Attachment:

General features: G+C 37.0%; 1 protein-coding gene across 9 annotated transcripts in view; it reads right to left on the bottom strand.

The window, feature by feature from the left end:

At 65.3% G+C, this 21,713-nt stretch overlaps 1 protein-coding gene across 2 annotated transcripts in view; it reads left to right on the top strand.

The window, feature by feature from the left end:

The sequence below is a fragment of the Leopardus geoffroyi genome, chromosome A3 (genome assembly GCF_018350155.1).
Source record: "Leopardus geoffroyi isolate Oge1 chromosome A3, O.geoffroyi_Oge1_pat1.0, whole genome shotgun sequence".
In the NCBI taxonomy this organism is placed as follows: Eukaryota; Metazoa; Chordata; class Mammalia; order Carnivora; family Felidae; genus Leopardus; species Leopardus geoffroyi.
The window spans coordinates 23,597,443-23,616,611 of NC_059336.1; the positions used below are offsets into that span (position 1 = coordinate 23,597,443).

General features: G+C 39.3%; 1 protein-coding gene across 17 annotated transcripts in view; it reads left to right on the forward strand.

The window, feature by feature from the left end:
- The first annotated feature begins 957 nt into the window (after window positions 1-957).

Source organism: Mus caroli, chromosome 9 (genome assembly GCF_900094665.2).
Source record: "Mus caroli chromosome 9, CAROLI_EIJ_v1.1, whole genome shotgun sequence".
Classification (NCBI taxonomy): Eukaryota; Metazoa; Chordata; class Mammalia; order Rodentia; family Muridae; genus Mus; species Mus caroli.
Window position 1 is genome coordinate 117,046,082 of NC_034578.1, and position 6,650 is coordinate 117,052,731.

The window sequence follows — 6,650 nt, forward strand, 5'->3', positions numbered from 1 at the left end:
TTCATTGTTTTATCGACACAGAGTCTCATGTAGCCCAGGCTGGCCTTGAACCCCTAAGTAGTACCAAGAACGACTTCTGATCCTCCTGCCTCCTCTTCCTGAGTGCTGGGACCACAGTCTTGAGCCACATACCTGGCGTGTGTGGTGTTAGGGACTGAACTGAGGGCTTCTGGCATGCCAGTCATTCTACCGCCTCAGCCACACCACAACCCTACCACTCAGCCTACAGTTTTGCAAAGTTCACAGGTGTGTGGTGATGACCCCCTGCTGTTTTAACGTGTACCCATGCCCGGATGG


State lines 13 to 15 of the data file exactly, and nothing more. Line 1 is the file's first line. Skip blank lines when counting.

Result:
Source record: "Mus caroli chromosome 9, CAROLI_EIJ_v1.1, whole genome shotgun sequence".
Classification (NCBI taxonomy): Eukaryota; Metazoa; Chordata; class Mammalia; order Rodentia; family Muridae; genus Mus; species Mus caroli.
Window position 1 is genome coordinate 117,046,082 of NC_034578.1, and position 6,650 is coordinate 117,052,731.